Providers and public health officials say they have experience with storing and delivering different products with other vaccines, and are preparing for how they’ll handle the next phase of the campaign to protect people from Covid-19. They’re educating vaccine administrators and building out systems to ensure that people get the right dose when they come in for their shots — whether the primary series or a booster.
At Sterling Ransone’s Deltaville, Va., family medicine practice, he’s drawn up a chart outlining which groups are eligible for which shot and the spacing recommendations between doses of the different shots. He and his nursing staff have also gone through how to keep different doses of the shots separate as they’re drawn from vials, establishing a color-coded system with different baskets for primary adult shots, the Moderna booster, and shots for younger children once they’re available.
“You have to pause and think about all these things,” said Ransone, the president of the American Academy of Family Physicians. “What are the current recommendations, what do you need to do?”
At a meeting of the FDA’s vaccines advisory committee last week, one of the panelists raised the specter of “inappropriate dosing” — meaning the dosages being mixed up — with Moderna. He asked Jacqueline Miller, the company’s head of infectious diseases therapeutics, about the possibility of different vials for the primary versus the booster shot. But Miller said the company would still provide the same vials from which administrators can draw either a 100-microgram dose or a 50-microgram booster dose, with plans for additional training.
“We recognize that this will require some education and enforcement,” Miller said. “And so we are preparing to send a ‘Dear Health Care Provider’ letter explaining how the doses are to be administered.”
Moderna’s vaccine vial comes in two sizes, one with a maximum of 11 doses of the primary series (which typically yields 10 or 11 doses), and one with a maximum of 15 doses (which generally yields 13 to 15 doses). But the stopper on the vial can only be punctured 20 times (meaning only 20 shots can be drawn from the vial), so Moderna’s information for providers cautions that “when extracting only booster doses or a combination of primary series and booster doses, the maximum number of doses that may be extracted from either vial presentation should not exceed 20 doses.” Such limits increase the likelihood of wastage, particularly with the larger vials.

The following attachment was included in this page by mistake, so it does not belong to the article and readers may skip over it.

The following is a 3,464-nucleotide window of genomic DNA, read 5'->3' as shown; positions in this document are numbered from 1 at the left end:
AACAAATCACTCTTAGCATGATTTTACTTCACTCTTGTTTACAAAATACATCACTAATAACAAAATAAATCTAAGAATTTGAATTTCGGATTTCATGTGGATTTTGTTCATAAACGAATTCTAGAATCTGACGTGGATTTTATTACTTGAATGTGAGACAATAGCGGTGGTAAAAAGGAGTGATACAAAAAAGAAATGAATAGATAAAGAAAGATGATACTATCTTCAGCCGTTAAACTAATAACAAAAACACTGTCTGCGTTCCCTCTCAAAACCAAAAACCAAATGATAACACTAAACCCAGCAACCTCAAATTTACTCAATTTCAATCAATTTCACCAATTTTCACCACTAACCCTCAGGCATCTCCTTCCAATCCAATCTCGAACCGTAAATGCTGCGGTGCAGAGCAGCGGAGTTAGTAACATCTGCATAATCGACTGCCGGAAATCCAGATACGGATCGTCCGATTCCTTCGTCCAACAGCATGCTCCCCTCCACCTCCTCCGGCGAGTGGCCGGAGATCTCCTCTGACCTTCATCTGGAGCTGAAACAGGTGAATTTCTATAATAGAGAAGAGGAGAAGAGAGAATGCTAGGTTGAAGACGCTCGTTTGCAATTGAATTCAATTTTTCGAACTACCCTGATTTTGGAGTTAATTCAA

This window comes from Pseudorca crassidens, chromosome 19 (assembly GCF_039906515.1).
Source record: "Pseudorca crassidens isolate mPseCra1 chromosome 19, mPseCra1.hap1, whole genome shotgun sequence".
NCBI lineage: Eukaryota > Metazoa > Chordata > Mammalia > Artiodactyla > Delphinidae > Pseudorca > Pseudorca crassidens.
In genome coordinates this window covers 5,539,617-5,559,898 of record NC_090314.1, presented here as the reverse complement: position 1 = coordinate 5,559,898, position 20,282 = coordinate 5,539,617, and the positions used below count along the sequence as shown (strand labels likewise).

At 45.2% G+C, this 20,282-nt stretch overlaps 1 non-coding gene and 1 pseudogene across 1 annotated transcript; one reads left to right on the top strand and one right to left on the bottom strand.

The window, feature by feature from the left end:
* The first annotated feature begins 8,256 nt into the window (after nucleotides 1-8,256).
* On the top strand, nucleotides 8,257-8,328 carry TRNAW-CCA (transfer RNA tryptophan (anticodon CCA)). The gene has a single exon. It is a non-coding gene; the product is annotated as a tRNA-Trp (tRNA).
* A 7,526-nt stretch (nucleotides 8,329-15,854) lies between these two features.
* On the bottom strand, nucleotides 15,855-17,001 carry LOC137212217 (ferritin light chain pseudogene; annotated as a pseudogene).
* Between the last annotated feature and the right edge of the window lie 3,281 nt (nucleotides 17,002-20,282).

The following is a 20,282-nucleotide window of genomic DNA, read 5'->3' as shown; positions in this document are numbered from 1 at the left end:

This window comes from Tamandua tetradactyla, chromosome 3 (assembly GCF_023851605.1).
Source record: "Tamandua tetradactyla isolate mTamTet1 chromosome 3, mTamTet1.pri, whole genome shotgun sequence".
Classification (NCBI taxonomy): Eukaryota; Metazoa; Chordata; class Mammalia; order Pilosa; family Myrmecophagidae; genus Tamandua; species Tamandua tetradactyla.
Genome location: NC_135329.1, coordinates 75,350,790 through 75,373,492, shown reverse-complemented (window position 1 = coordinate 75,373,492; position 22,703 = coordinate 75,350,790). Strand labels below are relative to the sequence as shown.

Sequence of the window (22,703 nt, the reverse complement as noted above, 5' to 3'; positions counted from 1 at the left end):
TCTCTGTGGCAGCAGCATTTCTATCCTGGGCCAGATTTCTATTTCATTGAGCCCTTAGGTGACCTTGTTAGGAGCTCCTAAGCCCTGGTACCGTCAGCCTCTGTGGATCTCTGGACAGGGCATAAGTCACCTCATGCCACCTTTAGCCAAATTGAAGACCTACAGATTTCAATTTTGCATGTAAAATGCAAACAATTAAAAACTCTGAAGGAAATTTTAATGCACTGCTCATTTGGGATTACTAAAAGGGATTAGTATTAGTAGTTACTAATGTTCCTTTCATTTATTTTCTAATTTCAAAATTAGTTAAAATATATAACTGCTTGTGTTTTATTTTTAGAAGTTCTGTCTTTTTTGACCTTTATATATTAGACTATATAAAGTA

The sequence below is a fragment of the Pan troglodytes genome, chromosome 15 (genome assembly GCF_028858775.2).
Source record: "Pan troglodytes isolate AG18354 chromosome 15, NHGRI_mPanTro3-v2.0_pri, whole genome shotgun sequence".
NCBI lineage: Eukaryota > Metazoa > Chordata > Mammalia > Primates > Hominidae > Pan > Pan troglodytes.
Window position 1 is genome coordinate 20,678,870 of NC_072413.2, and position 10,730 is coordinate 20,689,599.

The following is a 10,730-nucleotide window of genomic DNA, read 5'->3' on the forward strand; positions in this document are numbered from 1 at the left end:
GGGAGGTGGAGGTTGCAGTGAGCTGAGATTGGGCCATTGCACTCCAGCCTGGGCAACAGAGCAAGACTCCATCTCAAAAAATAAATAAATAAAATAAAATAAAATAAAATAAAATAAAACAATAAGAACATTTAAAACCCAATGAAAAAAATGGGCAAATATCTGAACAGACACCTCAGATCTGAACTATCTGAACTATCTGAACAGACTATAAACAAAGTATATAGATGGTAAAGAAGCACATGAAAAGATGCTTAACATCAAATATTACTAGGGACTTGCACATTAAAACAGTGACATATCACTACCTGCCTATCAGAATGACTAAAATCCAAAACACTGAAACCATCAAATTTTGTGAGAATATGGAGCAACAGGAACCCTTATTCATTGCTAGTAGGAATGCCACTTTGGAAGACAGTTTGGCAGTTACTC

The different dose of the Moderna booster isn’t just an added complexity for people delivering the shots at an individual level. Hannan said it would be an additional challenge for immunization programs trying to monitor their supply and usage when the number of doses that are being drawn from one vial will start to vary.
“You’re basically trying to track inventory in a 14-dose vial that now can be a 28[-dose] vial, or anywhere in between,” she said.
For months, the U.S. has been awash in vaccine supply, and Biden administration officials have touted that the country has also secured plenty for boosters as they become authorized.
But when it comes to the 5 to 11 year olds, public health officials say they’re not sure what kind of supply of the pediatric vaccine immunization programs will be getting initially from the federal government — and how much interest there will be from parents at first. Shah said Washington state has tried to model that demand, but that there were still unanswered questions. Survey data from the Kaiser Family Foundation indicate that about a third of parents say they will vaccinate their 5 to 11 years olds “right away” once the shot is authorized, though parents have warmed up gradually to shots for older children since they were green lit.
“There’s a limit to what states can order, and it’s a little bit of an unknown about what we will see in terms of demand from parents and the children that they’re bringing in,” Shah said.
The Biden administration outlined its plans for the pediatric vaccination rollout this week, ahead of next week’s discussions on the authorization. They involve enlisting pediatricians, community and rural health centers, and pharmacies. Jeff Zients, the White House’s Covid-19 response coordinator, said the federal government will have sufficient supply for states, tribes, and territories to roll out millions of doses. The shipments will also include the smaller needles required to deliver the shots.
“We will be ready to get shots to arms,” Zients said.